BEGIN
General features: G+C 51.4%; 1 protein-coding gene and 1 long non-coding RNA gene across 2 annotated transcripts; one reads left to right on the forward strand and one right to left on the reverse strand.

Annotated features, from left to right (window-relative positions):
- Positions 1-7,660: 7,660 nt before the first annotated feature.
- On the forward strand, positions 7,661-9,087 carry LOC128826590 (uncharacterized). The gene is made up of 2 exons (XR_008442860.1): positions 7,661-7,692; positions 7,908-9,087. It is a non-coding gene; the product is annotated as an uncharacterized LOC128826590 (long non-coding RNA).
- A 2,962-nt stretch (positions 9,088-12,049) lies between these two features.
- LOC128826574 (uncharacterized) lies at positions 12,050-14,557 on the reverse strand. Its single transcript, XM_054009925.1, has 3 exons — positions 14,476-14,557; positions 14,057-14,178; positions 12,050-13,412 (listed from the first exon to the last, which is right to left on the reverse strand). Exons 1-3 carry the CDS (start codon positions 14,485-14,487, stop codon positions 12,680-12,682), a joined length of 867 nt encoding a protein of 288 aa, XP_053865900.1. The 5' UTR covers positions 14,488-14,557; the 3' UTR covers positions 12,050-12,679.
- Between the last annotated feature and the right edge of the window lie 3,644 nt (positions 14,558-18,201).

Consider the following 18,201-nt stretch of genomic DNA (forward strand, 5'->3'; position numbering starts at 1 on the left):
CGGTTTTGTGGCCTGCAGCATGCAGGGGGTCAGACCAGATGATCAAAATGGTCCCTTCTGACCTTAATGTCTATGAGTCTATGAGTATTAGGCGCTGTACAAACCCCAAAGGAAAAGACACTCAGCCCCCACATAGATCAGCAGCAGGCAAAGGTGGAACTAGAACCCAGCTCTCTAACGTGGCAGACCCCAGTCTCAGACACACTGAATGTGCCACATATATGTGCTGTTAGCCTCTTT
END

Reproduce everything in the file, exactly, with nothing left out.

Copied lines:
General features: G+C 51.4%; 1 protein-coding gene and 1 long non-coding RNA gene across 2 annotated transcripts; one reads left to right on the forward strand and one right to left on the reverse strand.

Annotated features, from left to right (window-relative positions):
- Positions 1-7,660: 7,660 nt before the first annotated feature.
- On the forward strand, positions 7,661-9,087 carry LOC128826590 (uncharacterized). The gene is made up of 2 exons (XR_008442860.1): positions 7,661-7,692; positions 7,908-9,087. It is a non-coding gene; the product is annotated as an uncharacterized LOC128826590 (long non-coding RNA).
- A 2,962-nt stretch (positions 9,088-12,049) lies between these two features.
- LOC128826574 (uncharacterized) lies at positions 12,050-14,557 on the reverse strand. Its single transcript, XM_054009925.1, has 3 exons — positions 14,476-14,557; positions 14,057-14,178; positions 12,050-13,412 (listed from the first exon to the last, which is right to left on the reverse strand). Exons 1-3 carry the CDS (start codon positions 14,485-14,487, stop codon positions 12,680-12,682), a joined length of 867 nt encoding a protein of 288 aa, XP_053865900.1. The 5' UTR covers positions 14,488-14,557; the 3' UTR covers positions 12,050-12,679.
- Between the last annotated feature and the right edge of the window lie 3,644 nt (positions 14,558-18,201).

Consider the following 18,201-nt stretch of genomic DNA (forward strand, 5'->3'; position numbering starts at 1 on the left):
CGGTTTTGTGGCCTGCAGCATGCAGGGGGTCAGACCAGATGATCAAAATGGTCCCTTCTGACCTTAATGTCTATGAGTCTATGAGTATTAGGCGCTGTACAAACCCCAAAGGAAAAGACACTCAGCCCCCACATAGATCAGCAGCAGGCAAAGGTGGAACTAGAACCCAGCTCTCTAACGTGGCAGACCCCAGTCTCAGACACACTGAATGTGCCACATATATGTGCTGTTAGCCTCTTT